Child Abuse Awareness: Prosecuting Abusers
With a spate of arrests and convictions on child abuse and child sexual assault charges in the Pensacola area the past few weeks, there are concerns about how the grownups can step in and offer more protection.
April is Child Abuse Awareness Month, and this is part one of a three-part series entitled “Suffer the Little Children."
Perhaps the highest-profile case at this time is that of 54-year-old Charlie Hamrick, who faces 14 counts of child sexual abuse. Thirty other counts were dropped by the State Attorney’s Office. Escambia County Sheriff David Morgan says the attacks go back at least two decades, and maybe even further.
“Mr. Hamrick was a Sunday school teacher at Pine Forest Methodist Church, part of the youth ministries at New Dimensions, and also at Harvest Christian Center,” said Morgan. “He was also a football coach at one time at Tate High School.”
During a recent news conference, Morgan asked anyone else allegedly molested by Hamrick to step forward and help with the investigation.
“The State Attorney’s office, as will our investigators, will work to maintain your anonymity,” Morgan said. “You will be aided and assisted in any follow-on medical treatment, and we want to ensure that you’re pointed in the appropriate direction.”
Elsewhere, a University of West Florida student, 20-year-old Jonah Authement, is accused of trying to arrange a meetup for sexual acts with a toddler; and former EMT and firefighter Danny Murphy is scheduled for trial next month on charges of receiving and viewing child pornography through the social media app Kik.
“I think that the reporting is definitely higher than it has been in the past,” said Ann Patterson, an assistant state attorney and lead child abuse prosecutor. She says the increased number of such cases going to trial can be attributed in part to better ways of uncovering them.
According to figures from the Florida Department of Children and Families the First Judicial Circuit (Escambia, Santa Rosa, Okaloosa and Walton Counties) had the fifth highest number of child abuse victims per capita of the 15 Circuits – 14.31 per 1,000 children in fiscal year 2016. The state ratio is 9.92 per thousand.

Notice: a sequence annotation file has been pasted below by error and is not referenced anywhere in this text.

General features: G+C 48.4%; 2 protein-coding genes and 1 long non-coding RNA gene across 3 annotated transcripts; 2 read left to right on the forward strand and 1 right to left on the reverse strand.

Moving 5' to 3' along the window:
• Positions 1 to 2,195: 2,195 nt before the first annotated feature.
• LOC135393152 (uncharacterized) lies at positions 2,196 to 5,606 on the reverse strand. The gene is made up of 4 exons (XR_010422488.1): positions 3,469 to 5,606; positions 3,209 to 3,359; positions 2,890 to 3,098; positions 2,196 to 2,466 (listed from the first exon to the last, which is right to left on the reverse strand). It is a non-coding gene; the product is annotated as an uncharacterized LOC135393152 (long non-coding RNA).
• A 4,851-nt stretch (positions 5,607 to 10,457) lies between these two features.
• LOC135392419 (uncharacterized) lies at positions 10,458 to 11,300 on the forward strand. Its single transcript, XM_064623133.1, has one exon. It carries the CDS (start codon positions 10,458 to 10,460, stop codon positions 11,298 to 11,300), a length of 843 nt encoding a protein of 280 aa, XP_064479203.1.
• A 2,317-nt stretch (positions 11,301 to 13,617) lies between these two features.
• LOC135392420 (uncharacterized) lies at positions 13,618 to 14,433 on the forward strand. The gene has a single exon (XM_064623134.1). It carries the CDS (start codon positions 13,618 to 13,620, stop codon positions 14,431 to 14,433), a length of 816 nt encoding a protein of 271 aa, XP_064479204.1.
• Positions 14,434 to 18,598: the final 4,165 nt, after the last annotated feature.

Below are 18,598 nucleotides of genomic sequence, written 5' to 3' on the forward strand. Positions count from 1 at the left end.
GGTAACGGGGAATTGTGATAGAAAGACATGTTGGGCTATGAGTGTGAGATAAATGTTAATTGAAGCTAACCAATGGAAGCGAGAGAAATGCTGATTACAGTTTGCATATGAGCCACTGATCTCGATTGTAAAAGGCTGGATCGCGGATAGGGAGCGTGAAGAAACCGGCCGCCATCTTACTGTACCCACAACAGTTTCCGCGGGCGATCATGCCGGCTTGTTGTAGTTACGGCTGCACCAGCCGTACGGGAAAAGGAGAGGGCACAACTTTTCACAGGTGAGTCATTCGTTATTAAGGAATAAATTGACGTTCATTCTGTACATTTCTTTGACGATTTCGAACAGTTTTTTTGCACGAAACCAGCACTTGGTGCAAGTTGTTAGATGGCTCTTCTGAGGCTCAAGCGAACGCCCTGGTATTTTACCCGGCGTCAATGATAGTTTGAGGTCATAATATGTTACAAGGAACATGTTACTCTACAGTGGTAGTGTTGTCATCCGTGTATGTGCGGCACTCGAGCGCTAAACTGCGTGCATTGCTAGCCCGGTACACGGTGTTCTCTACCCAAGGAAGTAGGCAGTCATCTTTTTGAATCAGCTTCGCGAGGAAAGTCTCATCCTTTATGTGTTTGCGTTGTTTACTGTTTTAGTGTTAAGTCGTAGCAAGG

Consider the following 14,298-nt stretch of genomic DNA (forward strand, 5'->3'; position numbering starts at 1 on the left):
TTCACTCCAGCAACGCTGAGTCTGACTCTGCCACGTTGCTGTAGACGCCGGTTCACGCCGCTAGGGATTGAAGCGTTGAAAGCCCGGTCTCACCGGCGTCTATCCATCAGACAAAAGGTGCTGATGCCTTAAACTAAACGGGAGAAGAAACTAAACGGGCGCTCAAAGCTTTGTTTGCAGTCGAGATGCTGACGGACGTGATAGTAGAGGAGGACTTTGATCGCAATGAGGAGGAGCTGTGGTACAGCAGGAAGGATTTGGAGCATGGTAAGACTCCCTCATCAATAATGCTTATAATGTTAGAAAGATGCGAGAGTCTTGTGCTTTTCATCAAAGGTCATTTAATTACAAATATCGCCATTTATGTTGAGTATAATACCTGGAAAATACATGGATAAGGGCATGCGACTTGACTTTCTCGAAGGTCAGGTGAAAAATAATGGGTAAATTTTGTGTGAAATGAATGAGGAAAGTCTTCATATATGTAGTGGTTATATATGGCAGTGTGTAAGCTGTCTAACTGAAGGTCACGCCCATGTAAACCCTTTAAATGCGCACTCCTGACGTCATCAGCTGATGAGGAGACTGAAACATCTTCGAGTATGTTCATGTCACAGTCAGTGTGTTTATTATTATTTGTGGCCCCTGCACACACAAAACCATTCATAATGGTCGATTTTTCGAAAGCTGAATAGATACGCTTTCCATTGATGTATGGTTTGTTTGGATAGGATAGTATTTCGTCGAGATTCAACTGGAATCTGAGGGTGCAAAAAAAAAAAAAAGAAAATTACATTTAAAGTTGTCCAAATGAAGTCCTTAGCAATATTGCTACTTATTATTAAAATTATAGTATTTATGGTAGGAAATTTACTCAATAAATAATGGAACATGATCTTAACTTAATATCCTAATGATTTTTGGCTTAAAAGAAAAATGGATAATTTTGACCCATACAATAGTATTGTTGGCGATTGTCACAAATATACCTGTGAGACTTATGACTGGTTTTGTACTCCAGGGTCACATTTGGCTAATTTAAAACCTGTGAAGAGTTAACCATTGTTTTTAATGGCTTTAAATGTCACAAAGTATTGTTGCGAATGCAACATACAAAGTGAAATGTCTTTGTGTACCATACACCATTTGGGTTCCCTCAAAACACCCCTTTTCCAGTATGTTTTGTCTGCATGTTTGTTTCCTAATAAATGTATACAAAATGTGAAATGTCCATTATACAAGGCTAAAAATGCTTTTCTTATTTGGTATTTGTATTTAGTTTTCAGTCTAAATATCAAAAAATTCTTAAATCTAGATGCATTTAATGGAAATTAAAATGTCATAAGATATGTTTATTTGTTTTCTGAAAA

“People in the community have confidence in what will happen when a case of child abuse is reported,” said Patterson. “And that, linked with more sophisticated investigative tools, more law enforcement dedicated to the area of child abuse investigation and prosecution.”
Since the alleged victim in those cases is a child, Patterson says that brings with it several types of considerations regarding the child’s welfare, and the opportunity to relate what happened to them in an environment that’s neither suggestive nor threatening.
“And also through the progression of the case, the child is generally the eyewitness to the crime,” Patterson said. “And the child has to talk about what happened, not only to the police but then testify in court. The child has to be supported.”
During the progression of the criminal case, victim advocates working with the State Attorney’s Office are involved with the child. Once the case is complete, the formal involvement comes to an end – officially.
“But it is not unusual for the victims to voluntarily come back to touch base with the victims’ advocate and/or the prosecutor,” said Patterson. “Just to let them know how well they’re doing.”
Mincing no words, Escambia County Sheriff David Morgan says it’s important to hear from everyone who either has information or may be a victim in the Charlie Hamrick case. But that advice could also be applied to any other such investigation.
“What you must keep at the forefront of your mind is: if you do not assist us in this, God forbid you’re not the only victim of this individual,” Morgan said. “And I can tell you they don’t ‘self-heal.’ There will be more victims if we don’t do the right thing as a community and step forward.”
But, there is a silver lining to all this. Once a child abuse case goes to court, the conviction rate is 94 percent.